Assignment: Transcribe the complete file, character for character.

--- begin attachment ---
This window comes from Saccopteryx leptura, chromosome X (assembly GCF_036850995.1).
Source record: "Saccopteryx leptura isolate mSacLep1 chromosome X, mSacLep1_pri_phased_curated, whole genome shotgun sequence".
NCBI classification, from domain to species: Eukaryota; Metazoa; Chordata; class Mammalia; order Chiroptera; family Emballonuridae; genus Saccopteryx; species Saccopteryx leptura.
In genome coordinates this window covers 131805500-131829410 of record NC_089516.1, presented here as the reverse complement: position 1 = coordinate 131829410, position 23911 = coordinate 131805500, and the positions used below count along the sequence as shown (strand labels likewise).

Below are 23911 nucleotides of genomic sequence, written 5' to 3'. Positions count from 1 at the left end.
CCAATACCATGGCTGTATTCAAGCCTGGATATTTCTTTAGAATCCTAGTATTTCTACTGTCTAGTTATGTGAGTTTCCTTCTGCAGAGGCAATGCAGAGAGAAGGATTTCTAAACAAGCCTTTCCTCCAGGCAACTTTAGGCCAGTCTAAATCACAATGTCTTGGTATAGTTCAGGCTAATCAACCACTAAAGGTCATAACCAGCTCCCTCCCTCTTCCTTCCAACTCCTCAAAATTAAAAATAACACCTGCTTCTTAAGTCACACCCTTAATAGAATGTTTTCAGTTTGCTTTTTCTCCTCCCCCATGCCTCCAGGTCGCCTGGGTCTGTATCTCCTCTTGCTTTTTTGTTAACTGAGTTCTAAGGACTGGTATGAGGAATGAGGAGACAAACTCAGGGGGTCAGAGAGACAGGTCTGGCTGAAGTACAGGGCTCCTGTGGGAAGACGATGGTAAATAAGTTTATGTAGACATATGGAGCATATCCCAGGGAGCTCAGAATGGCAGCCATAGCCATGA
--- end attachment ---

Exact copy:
This window comes from Saccopteryx leptura, chromosome X (assembly GCF_036850995.1).
Source record: "Saccopteryx leptura isolate mSacLep1 chromosome X, mSacLep1_pri_phased_curated, whole genome shotgun sequence".
NCBI classification, from domain to species: Eukaryota; Metazoa; Chordata; class Mammalia; order Chiroptera; family Emballonuridae; genus Saccopteryx; species Saccopteryx leptura.
In genome coordinates this window covers 131805500-131829410 of record NC_089516.1, presented here as the reverse complement: position 1 = coordinate 131829410, position 23911 = coordinate 131805500, and the positions used below count along the sequence as shown (strand labels likewise).

Below are 23911 nucleotides of genomic sequence, written 5' to 3'. Positions count from 1 at the left end.
CCAATACCATGGCTGTATTCAAGCCTGGATATTTCTTTAGAATCCTAGTATTTCTACTGTCTAGTTATGTGAGTTTCCTTCTGCAGAGGCAATGCAGAGAGAAGGATTTCTAAACAAGCCTTTCCTCCAGGCAACTTTAGGCCAGTCTAAATCACAATGTCTTGGTATAGTTCAGGCTAATCAACCACTAAAGGTCATAACCAGCTCCCTCCCTCTTCCTTCCAACTCCTCAAAATTAAAAATAACACCTGCTTCTTAAGTCACACCCTTAATAGAATGTTTTCAGTTTGCTTTTTCTCCTCCCCCATGCCTCCAGGTCGCCTGGGTCTGTATCTCCTCTTGCTTTTTTGTTAACTGAGTTCTAAGGACTGGTATGAGGAATGAGGAGACAAACTCAGGGGGTCAGAGAGACAGGTCTGGCTGAAGTACAGGGCTCCTGTGGGAAGACGATGGTAAATAAGTTTATGTAGACATATGGAGCATATCCCAGGGAGCTCAGAATGGCAGCCATAGCCATGA